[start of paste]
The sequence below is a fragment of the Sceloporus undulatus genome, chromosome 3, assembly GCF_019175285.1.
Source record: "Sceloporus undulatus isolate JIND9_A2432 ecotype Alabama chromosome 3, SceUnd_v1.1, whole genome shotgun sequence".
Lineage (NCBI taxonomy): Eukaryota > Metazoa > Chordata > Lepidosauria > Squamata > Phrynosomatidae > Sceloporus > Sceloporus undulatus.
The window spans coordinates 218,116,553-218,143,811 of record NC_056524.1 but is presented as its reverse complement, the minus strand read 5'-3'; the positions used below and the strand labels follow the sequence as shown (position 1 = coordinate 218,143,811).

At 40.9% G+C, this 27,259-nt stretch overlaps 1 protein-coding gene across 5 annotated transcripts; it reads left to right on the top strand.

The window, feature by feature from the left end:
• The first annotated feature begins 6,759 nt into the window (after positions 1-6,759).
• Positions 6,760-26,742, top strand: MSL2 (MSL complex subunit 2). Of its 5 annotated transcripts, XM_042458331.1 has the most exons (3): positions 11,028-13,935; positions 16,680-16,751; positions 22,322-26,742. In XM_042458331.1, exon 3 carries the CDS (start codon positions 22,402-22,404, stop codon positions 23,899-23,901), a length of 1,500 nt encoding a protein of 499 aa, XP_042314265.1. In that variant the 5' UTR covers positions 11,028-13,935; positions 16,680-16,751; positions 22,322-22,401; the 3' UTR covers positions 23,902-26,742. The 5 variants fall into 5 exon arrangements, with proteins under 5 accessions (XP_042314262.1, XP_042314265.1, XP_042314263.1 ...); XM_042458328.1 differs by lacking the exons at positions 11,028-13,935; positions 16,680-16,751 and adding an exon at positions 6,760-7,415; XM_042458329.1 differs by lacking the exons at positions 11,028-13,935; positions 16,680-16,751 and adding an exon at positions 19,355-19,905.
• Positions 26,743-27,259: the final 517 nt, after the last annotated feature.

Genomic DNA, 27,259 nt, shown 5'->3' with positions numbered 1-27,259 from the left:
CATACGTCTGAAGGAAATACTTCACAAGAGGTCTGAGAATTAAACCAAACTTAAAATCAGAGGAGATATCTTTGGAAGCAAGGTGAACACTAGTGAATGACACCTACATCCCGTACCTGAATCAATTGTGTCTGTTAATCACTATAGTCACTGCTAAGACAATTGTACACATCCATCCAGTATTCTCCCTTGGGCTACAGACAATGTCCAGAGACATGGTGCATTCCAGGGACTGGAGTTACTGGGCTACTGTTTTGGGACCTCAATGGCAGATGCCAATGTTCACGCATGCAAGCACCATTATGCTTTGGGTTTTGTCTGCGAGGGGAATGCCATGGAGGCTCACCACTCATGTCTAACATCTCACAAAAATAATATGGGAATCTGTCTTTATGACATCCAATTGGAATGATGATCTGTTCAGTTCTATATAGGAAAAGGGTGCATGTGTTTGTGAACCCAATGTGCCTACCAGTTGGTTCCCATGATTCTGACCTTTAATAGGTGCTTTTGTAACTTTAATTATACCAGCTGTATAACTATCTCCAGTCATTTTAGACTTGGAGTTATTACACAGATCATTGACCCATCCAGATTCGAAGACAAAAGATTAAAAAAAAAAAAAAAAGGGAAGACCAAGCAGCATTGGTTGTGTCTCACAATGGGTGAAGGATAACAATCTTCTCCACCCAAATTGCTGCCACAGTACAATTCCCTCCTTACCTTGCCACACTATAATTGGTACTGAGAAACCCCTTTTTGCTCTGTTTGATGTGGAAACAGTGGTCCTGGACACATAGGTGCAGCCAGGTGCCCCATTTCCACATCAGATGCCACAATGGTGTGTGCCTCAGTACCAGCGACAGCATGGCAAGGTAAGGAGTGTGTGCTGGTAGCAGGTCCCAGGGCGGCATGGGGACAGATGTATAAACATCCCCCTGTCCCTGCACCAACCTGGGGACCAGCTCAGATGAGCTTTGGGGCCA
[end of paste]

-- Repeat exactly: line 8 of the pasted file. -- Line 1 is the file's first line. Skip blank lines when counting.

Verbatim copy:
• Positions 6,760-26,742, top strand: MSL2 (MSL complex subunit 2). Of its 5 annotated transcripts, XM_042458331.1 has the most exons (3): positions 11,028-13,935; positions 16,680-16,751; positions 22,322-26,742. In XM_042458331.1, exon 3 carries the CDS (start codon positions 22,402-22,404, stop codon positions 23,899-23,901), a length of 1,500 nt encoding a protein of 499 aa, XP_042314265.1. In that variant the 5' UTR covers positions 11,028-13,935; positions 16,680-16,751; positions 22,322-22,401; the 3' UTR covers positions 23,902-26,742. The 5 variants fall into 5 exon arrangements, with proteins under 5 accessions (XP_042314262.1, XP_042314265.1, XP_042314263.1 ...); XM_042458328.1 differs by lacking the exons at positions 11,028-13,935; positions 16,680-16,751 and adding an exon at positions 6,760-7,415; XM_042458329.1 differs by lacking the exons at positions 11,028-13,935; positions 16,680-16,751 and adding an exon at positions 19,355-19,905.